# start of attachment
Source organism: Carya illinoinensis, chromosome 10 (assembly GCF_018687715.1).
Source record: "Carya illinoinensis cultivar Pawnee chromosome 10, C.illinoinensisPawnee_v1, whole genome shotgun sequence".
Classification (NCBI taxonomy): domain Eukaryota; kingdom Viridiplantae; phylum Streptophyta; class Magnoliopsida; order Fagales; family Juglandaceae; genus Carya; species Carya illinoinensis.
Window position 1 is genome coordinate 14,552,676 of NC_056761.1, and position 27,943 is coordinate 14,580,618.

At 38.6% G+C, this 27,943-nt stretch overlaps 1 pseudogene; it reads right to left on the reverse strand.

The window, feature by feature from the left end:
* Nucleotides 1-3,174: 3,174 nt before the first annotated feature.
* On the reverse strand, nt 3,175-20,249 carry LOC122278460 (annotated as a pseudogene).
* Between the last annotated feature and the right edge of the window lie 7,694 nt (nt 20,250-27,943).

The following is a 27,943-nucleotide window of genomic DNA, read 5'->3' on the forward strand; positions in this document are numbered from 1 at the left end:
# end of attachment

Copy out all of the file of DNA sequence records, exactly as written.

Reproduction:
Source organism: Carya illinoinensis, chromosome 10 (assembly GCF_018687715.1).
Source record: "Carya illinoinensis cultivar Pawnee chromosome 10, C.illinoinensisPawnee_v1, whole genome shotgun sequence".
Classification (NCBI taxonomy): domain Eukaryota; kingdom Viridiplantae; phylum Streptophyta; class Magnoliopsida; order Fagales; family Juglandaceae; genus Carya; species Carya illinoinensis.
Window position 1 is genome coordinate 14,552,676 of NC_056761.1, and position 27,943 is coordinate 14,580,618.

At 38.6% G+C, this 27,943-nt stretch overlaps 1 pseudogene; it reads right to left on the reverse strand.

The window, feature by feature from the left end:
* Nucleotides 1-3,174: 3,174 nt before the first annotated feature.
* On the reverse strand, nt 3,175-20,249 carry LOC122278460 (annotated as a pseudogene).
* Between the last annotated feature and the right edge of the window lie 7,694 nt (nt 20,250-27,943).

The following is a 27,943-nucleotide window of genomic DNA, read 5'->3' on the forward strand; positions in this document are numbered from 1 at the left end: